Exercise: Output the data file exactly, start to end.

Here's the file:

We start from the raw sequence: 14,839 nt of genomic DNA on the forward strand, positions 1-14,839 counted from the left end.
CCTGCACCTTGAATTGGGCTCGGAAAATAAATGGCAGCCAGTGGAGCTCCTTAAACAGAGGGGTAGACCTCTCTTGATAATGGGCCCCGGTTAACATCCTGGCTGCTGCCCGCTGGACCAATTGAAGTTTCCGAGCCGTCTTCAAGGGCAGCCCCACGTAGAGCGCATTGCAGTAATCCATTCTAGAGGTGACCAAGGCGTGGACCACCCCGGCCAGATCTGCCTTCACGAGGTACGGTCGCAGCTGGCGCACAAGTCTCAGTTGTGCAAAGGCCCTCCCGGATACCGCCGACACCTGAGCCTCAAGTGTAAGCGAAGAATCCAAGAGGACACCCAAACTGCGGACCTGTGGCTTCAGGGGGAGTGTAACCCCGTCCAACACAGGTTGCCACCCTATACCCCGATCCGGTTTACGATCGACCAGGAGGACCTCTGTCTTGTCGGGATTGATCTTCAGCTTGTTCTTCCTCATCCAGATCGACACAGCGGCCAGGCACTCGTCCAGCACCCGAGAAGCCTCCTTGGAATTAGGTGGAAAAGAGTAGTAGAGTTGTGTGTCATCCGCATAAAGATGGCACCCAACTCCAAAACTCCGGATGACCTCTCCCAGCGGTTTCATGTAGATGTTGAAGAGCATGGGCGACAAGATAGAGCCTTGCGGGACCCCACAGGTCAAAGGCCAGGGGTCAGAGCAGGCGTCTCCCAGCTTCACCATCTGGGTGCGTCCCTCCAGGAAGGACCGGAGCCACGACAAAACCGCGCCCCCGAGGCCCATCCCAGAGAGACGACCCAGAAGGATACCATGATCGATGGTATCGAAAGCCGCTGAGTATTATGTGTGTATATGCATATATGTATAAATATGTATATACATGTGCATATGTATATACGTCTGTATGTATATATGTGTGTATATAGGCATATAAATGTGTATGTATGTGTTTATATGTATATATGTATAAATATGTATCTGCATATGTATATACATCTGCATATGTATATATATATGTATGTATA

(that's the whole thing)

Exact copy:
We start from the raw sequence: 14,839 nt of genomic DNA on the forward strand, positions 1-14,839 counted from the left end.
CCTGCACCTTGAATTGGGCTCGGAAAATAAATGGCAGCCAGTGGAGCTCCTTAAACAGAGGGGTAGACCTCTCTTGATAATGGGCCCCGGTTAACATCCTGGCTGCTGCCCGCTGGACCAATTGAAGTTTCCGAGCCGTCTTCAAGGGCAGCCCCACGTAGAGCGCATTGCAGTAATCCATTCTAGAGGTGACCAAGGCGTGGACCACCCCGGCCAGATCTGCCTTCACGAGGTACGGTCGCAGCTGGCGCACAAGTCTCAGTTGTGCAAAGGCCCTCCCGGATACCGCCGACACCTGAGCCTCAAGTGTAAGCGAAGAATCCAAGAGGACACCCAAACTGCGGACCTGTGGCTTCAGGGGGAGTGTAACCCCGTCCAACACAGGTTGCCACCCTATACCCCGATCCGGTTTACGATCGACCAGGAGGACCTCTGTCTTGTCGGGATTGATCTTCAGCTTGTTCTTCCTCATCCAGATCGACACAGCGGCCAGGCACTCGTCCAGCACCCGAGAAGCCTCCTTGGAATTAGGTGGAAAAGAGTAGTAGAGTTGTGTGTCATCCGCATAAAGATGGCACCCAACTCCAAAACTCCGGATGACCTCTCCCAGCGGTTTCATGTAGATGTTGAAGAGCATGGGCGACAAGATAGAGCCTTGCGGGACCCCACAGGTCAAAGGCCAGGGGTCAGAGCAGGCGTCTCCCAGCTTCACCATCTGGGTGCGTCCCTCCAGGAAGGACCGGAGCCACGACAAAACCGCGCCCCCGAGGCCCATCCCAGAGAGACGACCCAGAAGGATACCATGATCGATGGTATCGAAAGCCGCTGAGTATTATGTGTGTATATGCATATATGTATAAATATGTATATACATGTGCATATGTATATACGTCTGTATGTATATATGTGTGTATATAGGCATATAAATGTGTATGTATGTGTTTATATGTATATATGTATAAATATGTATCTGCATATGTATATACATCTGCATATGTATATATATATGTATGTATA